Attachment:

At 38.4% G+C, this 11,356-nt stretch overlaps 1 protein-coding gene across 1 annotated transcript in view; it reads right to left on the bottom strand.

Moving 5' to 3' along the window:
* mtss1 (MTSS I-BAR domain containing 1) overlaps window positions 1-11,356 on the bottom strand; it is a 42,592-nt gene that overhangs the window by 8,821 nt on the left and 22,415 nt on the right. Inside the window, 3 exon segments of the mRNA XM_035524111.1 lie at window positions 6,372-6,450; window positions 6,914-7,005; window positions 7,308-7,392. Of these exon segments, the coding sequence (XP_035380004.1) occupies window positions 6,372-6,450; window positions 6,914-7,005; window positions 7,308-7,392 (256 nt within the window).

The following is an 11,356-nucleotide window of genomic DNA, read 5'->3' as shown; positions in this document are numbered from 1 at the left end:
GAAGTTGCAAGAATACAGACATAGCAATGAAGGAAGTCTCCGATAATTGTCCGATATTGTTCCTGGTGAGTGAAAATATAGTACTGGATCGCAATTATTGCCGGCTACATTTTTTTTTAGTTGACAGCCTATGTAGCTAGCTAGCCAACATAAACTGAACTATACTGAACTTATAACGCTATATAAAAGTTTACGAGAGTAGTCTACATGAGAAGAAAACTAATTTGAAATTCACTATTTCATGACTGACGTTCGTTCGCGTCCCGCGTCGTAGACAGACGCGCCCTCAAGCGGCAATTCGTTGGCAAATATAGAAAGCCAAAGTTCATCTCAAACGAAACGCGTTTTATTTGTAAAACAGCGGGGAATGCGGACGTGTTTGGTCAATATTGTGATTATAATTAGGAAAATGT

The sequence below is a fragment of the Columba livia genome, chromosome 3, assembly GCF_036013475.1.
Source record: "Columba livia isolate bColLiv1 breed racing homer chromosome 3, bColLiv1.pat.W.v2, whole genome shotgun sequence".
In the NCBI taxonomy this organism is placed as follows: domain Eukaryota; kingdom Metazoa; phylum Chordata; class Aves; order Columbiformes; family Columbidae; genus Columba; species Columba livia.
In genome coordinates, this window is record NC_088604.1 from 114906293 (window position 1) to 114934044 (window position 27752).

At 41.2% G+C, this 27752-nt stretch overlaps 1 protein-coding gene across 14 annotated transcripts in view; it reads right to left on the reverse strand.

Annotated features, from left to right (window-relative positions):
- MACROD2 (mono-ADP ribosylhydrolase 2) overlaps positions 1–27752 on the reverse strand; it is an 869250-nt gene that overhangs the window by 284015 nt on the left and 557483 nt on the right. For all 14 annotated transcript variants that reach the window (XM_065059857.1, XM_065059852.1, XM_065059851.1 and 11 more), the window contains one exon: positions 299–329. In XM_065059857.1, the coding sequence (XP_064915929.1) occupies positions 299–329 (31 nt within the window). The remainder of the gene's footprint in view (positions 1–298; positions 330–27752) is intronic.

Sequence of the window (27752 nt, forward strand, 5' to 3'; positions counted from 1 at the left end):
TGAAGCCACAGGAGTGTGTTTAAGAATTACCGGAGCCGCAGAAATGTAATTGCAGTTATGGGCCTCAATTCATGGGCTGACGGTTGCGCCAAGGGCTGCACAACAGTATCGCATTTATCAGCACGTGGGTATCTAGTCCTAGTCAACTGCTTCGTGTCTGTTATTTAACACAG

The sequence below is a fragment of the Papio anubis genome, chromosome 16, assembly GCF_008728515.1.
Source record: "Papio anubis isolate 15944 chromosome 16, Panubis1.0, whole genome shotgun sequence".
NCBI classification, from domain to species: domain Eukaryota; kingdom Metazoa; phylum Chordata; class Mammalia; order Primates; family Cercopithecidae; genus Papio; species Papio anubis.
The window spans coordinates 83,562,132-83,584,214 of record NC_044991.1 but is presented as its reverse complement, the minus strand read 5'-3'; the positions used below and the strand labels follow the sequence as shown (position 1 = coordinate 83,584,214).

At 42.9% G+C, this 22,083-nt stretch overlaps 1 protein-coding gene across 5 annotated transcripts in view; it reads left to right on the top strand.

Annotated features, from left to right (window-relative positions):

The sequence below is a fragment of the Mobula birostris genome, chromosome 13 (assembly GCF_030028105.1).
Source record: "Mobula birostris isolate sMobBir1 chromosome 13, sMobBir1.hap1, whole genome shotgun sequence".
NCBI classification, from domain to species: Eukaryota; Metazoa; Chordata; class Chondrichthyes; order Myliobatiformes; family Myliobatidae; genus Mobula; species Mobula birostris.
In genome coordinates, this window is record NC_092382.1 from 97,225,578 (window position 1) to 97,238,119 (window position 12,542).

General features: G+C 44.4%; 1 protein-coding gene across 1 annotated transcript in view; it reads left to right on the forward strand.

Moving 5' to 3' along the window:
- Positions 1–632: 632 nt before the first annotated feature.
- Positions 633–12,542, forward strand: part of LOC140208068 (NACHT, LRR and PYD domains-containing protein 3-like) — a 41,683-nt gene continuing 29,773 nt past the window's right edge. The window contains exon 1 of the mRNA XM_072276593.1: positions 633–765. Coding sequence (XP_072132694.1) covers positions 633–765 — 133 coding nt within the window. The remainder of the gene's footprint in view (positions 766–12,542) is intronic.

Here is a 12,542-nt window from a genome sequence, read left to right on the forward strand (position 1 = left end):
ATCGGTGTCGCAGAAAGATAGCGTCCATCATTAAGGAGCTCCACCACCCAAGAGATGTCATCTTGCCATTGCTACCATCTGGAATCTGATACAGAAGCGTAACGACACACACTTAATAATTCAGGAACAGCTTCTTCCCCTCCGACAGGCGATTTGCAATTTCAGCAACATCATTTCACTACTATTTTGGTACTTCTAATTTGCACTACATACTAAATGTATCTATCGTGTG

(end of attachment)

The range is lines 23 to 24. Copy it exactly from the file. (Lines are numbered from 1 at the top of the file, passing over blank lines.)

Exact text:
NCBI classification, from domain to species: Eukaryota; Metazoa; Chordata; class Chondrichthyes; order Myliobatiformes; family Myliobatidae; genus Mobula; species Mobula birostris.
In genome coordinates, this window is record NC_092382.1 from 97,225,578 (window position 1) to 97,238,119 (window position 12,542).